CNN's Cillizza Says GOP Walking 'Dangerous Line' in Seeking Truth from Kavanaugh Accuser


CNN politics reporter Chris Cillizza warned that Republicans are “walking a very dangerous line” by questioning Supreme Court nominee Brett Kavanaugh’s accuser’s account of a sexual assault that allegedly happened when the two were in high school in the early 1980s.

Cillizza’s words came in response to Washington Post reporter Robert Costa tweeting Republican Sen. John Cornyn “raises sharp questions about the account of Judge Kavanaugh’s accuser.”

Costa continued: “’The problem is, Dr. Ford can’t remember when it was, where it was, or how it came to be,’ Sen. John Cornyn (Texas) says. ‘There are some gaps there that need to be filled.’”

Cillizza replied to Costa’s tweet that Cornyn is “Walking a VERY dangerous line here…”

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Christine Blasey Ford came forward on Sunday, putting her name publicly to the previous anonymous accusation made against Kavanaugh.

In a letter received by Sen. Dianne Feinstein, D-Calif., in early July, Ford claims that Kavanaugh held her down and groped her over her clothing at a high school party in the early 1980s, during which he had been drinking heavily, The Washington Post reported.

Ford was 15 at the time and going into her sophomore year and Kavanaugh, 17, was entering his senior year.

Kavanaugh categorically denied the anonymous allegation when it first surfaced last week, and again in a more forceful statement on Monday, CBS News reported.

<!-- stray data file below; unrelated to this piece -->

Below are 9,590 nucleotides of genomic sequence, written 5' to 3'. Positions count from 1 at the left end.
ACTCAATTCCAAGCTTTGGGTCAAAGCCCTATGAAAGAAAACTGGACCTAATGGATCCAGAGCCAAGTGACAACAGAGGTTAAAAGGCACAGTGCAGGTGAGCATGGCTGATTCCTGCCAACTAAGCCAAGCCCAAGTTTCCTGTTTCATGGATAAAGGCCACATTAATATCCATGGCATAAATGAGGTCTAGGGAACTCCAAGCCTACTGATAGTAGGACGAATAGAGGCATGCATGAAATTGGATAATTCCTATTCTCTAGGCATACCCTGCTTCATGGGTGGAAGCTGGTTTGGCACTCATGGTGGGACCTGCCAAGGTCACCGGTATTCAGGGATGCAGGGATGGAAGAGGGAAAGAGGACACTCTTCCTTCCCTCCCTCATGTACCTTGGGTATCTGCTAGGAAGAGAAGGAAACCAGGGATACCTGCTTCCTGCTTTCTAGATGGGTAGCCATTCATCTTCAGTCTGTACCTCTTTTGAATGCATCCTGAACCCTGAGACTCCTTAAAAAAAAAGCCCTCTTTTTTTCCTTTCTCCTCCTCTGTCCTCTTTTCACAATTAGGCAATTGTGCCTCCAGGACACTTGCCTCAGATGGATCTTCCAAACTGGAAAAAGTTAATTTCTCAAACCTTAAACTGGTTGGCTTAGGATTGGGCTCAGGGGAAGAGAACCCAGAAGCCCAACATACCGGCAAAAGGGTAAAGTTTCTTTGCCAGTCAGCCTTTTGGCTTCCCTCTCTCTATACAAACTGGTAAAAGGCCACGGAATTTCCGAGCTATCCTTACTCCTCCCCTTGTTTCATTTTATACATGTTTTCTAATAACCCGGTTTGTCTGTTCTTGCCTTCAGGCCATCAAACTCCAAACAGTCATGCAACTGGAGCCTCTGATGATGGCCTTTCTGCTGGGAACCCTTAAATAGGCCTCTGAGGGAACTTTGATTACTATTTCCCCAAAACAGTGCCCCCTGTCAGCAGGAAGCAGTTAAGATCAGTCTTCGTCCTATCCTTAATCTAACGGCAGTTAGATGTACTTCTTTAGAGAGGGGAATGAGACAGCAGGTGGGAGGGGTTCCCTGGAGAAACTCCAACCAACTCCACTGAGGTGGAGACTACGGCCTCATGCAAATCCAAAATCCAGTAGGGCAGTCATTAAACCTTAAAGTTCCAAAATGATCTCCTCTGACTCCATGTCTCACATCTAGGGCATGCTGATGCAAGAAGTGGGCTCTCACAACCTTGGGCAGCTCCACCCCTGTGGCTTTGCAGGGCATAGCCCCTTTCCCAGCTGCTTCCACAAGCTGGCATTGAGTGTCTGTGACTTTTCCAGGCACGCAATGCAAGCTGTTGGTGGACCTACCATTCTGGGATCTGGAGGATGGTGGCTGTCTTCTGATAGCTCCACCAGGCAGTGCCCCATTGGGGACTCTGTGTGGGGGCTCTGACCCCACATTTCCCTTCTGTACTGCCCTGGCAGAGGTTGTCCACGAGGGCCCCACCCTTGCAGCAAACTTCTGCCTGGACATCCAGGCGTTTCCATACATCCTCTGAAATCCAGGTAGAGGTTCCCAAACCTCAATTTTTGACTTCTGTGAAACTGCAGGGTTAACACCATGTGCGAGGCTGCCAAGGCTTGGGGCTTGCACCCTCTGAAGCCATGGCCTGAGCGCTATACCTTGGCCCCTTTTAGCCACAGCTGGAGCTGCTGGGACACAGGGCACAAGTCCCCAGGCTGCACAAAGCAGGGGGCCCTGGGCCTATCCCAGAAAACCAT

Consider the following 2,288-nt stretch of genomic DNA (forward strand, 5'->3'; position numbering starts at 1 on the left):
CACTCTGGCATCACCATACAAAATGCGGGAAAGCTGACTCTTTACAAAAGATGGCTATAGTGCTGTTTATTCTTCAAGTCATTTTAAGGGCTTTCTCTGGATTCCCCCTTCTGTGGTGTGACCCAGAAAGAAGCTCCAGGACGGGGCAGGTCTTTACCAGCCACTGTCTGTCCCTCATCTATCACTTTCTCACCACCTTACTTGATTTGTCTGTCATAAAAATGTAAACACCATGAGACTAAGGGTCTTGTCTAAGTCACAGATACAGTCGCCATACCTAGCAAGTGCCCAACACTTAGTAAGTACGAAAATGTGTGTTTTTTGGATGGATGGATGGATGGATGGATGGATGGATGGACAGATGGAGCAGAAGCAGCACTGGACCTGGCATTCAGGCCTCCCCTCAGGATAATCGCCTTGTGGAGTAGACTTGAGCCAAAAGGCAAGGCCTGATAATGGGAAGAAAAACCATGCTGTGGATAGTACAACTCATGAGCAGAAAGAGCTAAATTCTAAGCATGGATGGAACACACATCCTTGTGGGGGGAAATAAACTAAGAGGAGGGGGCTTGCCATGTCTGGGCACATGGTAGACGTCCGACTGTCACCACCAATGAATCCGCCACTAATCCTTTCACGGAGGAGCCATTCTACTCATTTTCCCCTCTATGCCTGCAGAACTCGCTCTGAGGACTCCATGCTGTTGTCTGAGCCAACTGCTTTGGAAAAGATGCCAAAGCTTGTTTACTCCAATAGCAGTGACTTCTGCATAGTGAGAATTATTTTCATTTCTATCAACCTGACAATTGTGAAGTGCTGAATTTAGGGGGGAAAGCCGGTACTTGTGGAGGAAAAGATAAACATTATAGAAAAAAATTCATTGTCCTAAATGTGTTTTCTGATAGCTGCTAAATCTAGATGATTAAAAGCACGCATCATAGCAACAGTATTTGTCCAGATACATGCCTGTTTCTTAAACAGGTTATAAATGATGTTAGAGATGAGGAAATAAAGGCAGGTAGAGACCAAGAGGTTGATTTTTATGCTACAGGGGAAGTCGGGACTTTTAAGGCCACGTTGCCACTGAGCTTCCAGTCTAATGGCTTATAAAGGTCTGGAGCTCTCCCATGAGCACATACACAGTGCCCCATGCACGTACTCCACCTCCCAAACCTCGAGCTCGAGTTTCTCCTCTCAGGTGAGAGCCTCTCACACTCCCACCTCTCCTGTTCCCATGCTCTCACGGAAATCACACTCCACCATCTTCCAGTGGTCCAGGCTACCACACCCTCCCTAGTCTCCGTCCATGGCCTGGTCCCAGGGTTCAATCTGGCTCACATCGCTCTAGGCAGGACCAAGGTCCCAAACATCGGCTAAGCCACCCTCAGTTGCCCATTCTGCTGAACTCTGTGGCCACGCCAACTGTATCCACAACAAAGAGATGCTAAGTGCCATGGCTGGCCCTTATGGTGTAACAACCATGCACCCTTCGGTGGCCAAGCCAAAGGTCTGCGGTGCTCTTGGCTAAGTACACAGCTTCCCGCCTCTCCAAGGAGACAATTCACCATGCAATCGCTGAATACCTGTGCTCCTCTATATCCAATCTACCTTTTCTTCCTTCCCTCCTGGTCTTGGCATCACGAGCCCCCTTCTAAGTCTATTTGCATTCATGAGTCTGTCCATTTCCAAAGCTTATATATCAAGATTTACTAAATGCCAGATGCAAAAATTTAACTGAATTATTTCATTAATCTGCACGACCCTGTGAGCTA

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“This is a completely false allegation,” Kavanaugh said in his Monday statement. “I have never done anything like what the accuser describes — to her or to anyone. Because this never happened, I had no idea who was making this accusation until she identified herself yesterday.”

Judiciary Committee Chairman Chuck Grassley, R-Iowa, stated on Tuesday that Ford and her attorney had not responded to an invitation to appear before the committee to testify under oath about the alleged incident this Monday, Sept. 24.

“We have reached out to her in the last 36 hours three or four times by email and we have not heard from them, and it kind of raises the question, do they want to come to the public hearing or not?” Grassley said on The Hugh Hewitt Show Tuesday, according to Fox News.

Cornyn, who is a member of the Judiciary Committee, told reporters later in the day that Ford can testify in a public hearing or in a closed session.

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“We certainly hope that she takes advantage of this opportunity, if she still would like to,” said Cornyn. “If she’d prefer to do this in a closed setting, that’s her choice.”

The Huffington Post’s Amanda Terkel reported on Tuesday the Republicans are considering having female staffers on the Senate Judiciary Committee question Ford about the alleged sexual assault incident should she decide to testify.